The need for two pieces of silicon instead of one will make IEEE 1394 peripherals more expensive than, say, SCSI, IDE or USB devices. Consequently it is inappropriate for low speed peripherals. However, its applicability to higher-end applications, such as digital video editing, is obvious and its clear that the standard is destined to become a mainstream consumer electronics interface - used for connecting handy-cams and VCRs, set-top boxes and televisions. To date, however, its implementation has been largely confined to digital camcorders, where is it known as iLink.

In 1997, Compaq, Intel and Microsoft proposed an industry standard called Device Bay. By combining the fast interface of IEEE 1394 with the USB interface, Device Bay offered a bay slot to slide in peripherals such as hard disks or DVD-ROM players. The following year, however, proved to be a somewhat troubled year for IEEE 1394, with Apple's announcement of what many believed to be exorbitant royalty claims for use of the technology deterring many semiconductor companies who had hitherto embraced the standard. Notwithstanding these issues - and largely because of its support of isochronous data transfer - by the start of the new millennium FireWire had established itself as the favoured technology in the area of video capture.

Indeed, it's use as a hard disk interface offers a number of advantages over SCSI. Whilst its maximum data transfer speed of 400 Mbit/s (equivalent to 50 MBps) isn't as fast as the Ultra160 SCSI standard, FireWire beats SCSI hands down when it comes to ease of installation. Where SCSI devices require a pre-assigned ID and both ends of the bus to be terminated, IEEE 1394 will dynamically assign addresses on the fly and does not require terminators. Like USB, FireWire devices are also hot-swappable, without the need to power down the PC during installation. Combined with its lack of previous stumbling blocks such as the assignment of IRQs or DMAs - these characteristics make IEEE 1394 perfect for trouble-free plug and play installations.

Despite all this, and the prospect of a number of motherboard manufacturers producing boards with built-in IEEE 1394 controllers in the second half of 2000, FireWire's future success was far from assured - the announcement of the proposed USB 2.0 specification at the Intel Developer Forum (IDF) of February 1999 serving to significantly complicate the picture.

USB 2.0

While USB was originally designed to replace legacy serial and parallel connections, notwithstanding the claims that they were complementary technologies, there can be little doubt that USB 2.0 specification was designed to compete with FireWire. Compaq, Hewlett-Packard, Intel, Lucent, Microsoft, NEC and Philips jointly led the development, with the aim of dramatically extending performance to the levels necessary to provide support for future classes of high performance peripherals.

At the time of the February 1999 Intel Developer Forum (IDF) the projected performance hike was of the order of 10 to 20 times over existing USB 1.1 capabilities. However, by the end of the year the results of engineering studies and test silicon indicated that that was overly conservative, and by the time the USB 2.0 was released in the spring of 2000, its specified performance was a staggering 40 times that of its predecessor.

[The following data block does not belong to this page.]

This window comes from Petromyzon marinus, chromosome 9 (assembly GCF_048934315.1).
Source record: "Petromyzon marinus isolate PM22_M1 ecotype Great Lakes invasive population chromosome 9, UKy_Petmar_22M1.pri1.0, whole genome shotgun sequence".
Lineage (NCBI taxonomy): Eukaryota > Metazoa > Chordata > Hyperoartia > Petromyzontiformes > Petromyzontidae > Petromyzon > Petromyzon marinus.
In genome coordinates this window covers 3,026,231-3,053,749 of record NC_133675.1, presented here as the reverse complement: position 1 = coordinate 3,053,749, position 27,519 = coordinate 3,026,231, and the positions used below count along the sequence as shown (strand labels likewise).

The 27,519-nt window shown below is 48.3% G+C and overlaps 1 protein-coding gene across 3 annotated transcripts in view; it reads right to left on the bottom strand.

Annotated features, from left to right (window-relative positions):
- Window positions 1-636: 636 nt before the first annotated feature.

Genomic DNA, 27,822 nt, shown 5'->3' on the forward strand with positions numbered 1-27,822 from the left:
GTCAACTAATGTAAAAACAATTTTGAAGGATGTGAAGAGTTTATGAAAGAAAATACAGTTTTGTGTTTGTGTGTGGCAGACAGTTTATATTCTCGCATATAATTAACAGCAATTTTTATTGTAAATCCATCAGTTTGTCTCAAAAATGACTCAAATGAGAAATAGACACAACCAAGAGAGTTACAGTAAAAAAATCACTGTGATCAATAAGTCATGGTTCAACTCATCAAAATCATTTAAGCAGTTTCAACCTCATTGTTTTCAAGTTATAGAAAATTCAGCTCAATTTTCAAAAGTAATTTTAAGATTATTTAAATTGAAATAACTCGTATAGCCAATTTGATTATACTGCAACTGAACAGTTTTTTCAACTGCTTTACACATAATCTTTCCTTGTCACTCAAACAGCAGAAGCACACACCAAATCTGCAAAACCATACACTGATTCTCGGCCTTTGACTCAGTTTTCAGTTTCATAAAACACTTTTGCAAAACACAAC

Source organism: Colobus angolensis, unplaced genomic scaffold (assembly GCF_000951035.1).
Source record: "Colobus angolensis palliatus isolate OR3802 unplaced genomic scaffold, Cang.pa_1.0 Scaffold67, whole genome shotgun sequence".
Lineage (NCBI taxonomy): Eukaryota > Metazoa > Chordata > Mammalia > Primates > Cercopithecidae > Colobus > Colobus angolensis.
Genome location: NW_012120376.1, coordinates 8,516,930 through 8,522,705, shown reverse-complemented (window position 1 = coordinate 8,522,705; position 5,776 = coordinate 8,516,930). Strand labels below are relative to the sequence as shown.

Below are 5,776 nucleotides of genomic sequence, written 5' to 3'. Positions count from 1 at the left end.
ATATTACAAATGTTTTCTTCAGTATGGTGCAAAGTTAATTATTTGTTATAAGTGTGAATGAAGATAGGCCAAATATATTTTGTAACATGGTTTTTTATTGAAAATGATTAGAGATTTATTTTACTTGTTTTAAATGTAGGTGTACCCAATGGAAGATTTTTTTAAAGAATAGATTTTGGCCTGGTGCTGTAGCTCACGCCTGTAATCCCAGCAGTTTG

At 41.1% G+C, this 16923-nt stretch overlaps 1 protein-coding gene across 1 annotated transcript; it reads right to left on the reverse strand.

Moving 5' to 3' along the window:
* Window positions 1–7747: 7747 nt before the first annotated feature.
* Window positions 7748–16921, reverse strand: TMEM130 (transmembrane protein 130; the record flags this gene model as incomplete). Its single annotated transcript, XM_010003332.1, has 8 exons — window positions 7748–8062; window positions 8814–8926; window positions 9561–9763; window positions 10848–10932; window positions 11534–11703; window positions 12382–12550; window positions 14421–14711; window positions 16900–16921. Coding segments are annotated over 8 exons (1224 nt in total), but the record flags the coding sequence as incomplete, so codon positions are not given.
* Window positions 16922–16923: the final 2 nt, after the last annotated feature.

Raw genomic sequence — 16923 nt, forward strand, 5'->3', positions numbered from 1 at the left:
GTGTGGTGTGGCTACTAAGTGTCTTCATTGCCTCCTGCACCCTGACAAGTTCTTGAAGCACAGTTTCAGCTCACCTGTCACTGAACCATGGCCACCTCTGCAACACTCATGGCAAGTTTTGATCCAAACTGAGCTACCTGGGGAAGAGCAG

USB 2.0 in fact defines three level of performance, with "Hi-Speed USB" referring to just the 480 Mbit/s portion of the specification and the term "USB" being used to refer to the 12Mbps and 1.5Mbps speeds. At 480 Mbit/s, any danger that USB would be marginalised by the rival IEEE 1394 bus appear to have been banished forever. Indeed, proponents of USB continue to maintain that the two standards address differing requirements, the aim of USB 2.0 being to provide support for the full range of PC peripherals - current and future - while IEEE 1394 specifically targets connection to audio visual consumer electronic devices such as digital camcorders, digital VCRs, DVD players and digital televisions.

While USB 1.1's data rate of 12 Mbit/s, was sufficient for many PC peripherals, especially input devices, the higher bandwidth of USB 2.0 is a major boost for external peripherals as CD/DVD burners, scanners and hard drives as well as higher functionality peripherals of the future, such as high resolution video conferencing cameras. As well as broadening the range of peripherals that may be attached to a PC, USB 2.0's increased bandwidth will also effectively increase number of devices that can be handled concurrently, up to its architectural limit.

USB 2.0 is fully backwards compatible - something that could prove a key benefit in the battle with IEEE 1394 to be the consumer interface of the future, given its already wide installed base. Existing USB peripherals will operate with no change in a USB 2.0 system. Devices, such as mice, keyboards and game pads, will not require the additional performance that USB 2.0 offers and will operate as USB 1.1 devices. Conversely, a Hi-Speed USB 2.0 peripheral plugged into a USB 1.1 system will perform at the USB 1.1 speeds.

While Windows XP did not support USB 2.0 at the time of its release in 2001 - Microsoft citing the fact that there were no production quality compatible host controllers or USB 2.0 devices available in time as the reason for this - support had been made available to OEMs and system builders by early the following year and more widely via Windows Update and the Windows XP SP1 later in 2002.